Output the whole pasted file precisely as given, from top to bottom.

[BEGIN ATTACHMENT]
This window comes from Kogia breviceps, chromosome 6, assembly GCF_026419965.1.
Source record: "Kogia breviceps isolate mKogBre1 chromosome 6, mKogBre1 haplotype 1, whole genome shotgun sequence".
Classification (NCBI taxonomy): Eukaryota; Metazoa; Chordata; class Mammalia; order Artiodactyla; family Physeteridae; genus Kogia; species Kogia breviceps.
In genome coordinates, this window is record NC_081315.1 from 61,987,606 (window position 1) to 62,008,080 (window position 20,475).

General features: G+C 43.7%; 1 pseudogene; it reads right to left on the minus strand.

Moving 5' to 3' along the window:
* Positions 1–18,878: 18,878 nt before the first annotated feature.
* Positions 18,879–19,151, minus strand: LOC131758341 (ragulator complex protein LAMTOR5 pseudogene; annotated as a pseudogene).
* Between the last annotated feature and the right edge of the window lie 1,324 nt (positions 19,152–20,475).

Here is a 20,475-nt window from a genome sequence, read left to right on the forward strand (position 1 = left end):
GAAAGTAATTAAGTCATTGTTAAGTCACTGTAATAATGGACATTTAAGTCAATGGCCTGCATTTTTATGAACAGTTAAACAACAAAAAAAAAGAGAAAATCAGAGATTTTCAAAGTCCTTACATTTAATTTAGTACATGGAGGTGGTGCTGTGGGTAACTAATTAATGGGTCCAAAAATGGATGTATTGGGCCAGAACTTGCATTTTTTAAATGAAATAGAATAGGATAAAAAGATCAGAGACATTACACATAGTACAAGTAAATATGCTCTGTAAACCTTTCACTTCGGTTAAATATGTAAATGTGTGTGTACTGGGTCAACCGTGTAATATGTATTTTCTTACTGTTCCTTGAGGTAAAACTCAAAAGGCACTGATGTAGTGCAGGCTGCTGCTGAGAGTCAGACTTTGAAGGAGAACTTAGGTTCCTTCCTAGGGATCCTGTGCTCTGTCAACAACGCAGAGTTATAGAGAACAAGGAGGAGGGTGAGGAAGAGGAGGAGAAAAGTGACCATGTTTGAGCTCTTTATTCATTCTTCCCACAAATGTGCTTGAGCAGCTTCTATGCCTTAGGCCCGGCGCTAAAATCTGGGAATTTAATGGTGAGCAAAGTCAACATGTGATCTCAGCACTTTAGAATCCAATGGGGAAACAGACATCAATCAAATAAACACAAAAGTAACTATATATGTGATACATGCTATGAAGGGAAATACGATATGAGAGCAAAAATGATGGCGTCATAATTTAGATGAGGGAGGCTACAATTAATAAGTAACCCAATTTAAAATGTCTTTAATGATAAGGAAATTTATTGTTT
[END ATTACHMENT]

This window comes from Kogia breviceps, chromosome 6, assembly GCF_026419965.1.
Source record: "Kogia breviceps isolate mKogBre1 chromosome 6, mKogBre1 haplotype 1, whole genome shotgun sequence".
Classification (NCBI taxonomy): Eukaryota; Metazoa; Chordata; class Mammalia; order Artiodactyla; family Physeteridae; genus Kogia; species Kogia breviceps.
In genome coordinates, this window is record NC_081315.1 from 61,987,606 (window position 1) to 62,008,080 (window position 20,475).

General features: G+C 43.7%; 1 pseudogene; it reads right to left on the minus strand.

Moving 5' to 3' along the window:
* Positions 1–18,878: 18,878 nt before the first annotated feature.
* Positions 18,879–19,151, minus strand: LOC131758341 (ragulator complex protein LAMTOR5 pseudogene; annotated as a pseudogene).
* Between the last annotated feature and the right edge of the window lie 1,324 nt (positions 19,152–20,475).

Here is a 20,475-nt window from a genome sequence, read left to right on the forward strand (position 1 = left end):
GAAAGTAATTAAGTCATTGTTAAGTCACTGTAATAATGGACATTTAAGTCAATGGCCTGCATTTTTATGAACAGTTAAACAACAAAAAAAAAGAGAAAATCAGAGATTTTCAAAGTCCTTACATTTAATTTAGTACATGGAGGTGGTGCTGTGGGTAACTAATTAATGGGTCCAAAAATGGATGTATTGGGCCAGAACTTGCATTTTTTAAATGAAATAGAATAGGATAAAAAGATCAGAGACATTACACATAGTACAAGTAAATATGCTCTGTAAACCTTTCACTTCGGTTAAATATGTAAATGTGTGTGTACTGGGTCAACCGTGTAATATGTATTTTCTTACTGTTCCTTGAGGTAAAACTCAAAAGGCACTGATGTAGTGCAGGCTGCTGCTGAGAGTCAGACTTTGAAGGAGAACTTAGGTTCCTTCCTAGGGATCCTGTGCTCTGTCAACAACGCAGAGTTATAGAGAACAAGGAGGAGGGTGAGGAAGAGGAGGAGAAAAGTGACCATGTTTGAGCTCTTTATTCATTCTTCCCACAAATGTGCTTGAGCAGCTTCTATGCCTTAGGCCCGGCGCTAAAATCTGGGAATTTAATGGTGAGCAAAGTCAACATGTGATCTCAGCACTTTAGAATCCAATGGGGAAACAGACATCAATCAAATAAACACAAAAGTAACTATATATGTGATACATGCTATGAAGGGAAATACGATATGAGAGCAAAAATGATGGCGTCATAATTTAGATGAGGGAGGCTACAATTAATAAGTAACCCAATTTAAAATGTCTTTAATGATAAGGAAATTTATTGTTT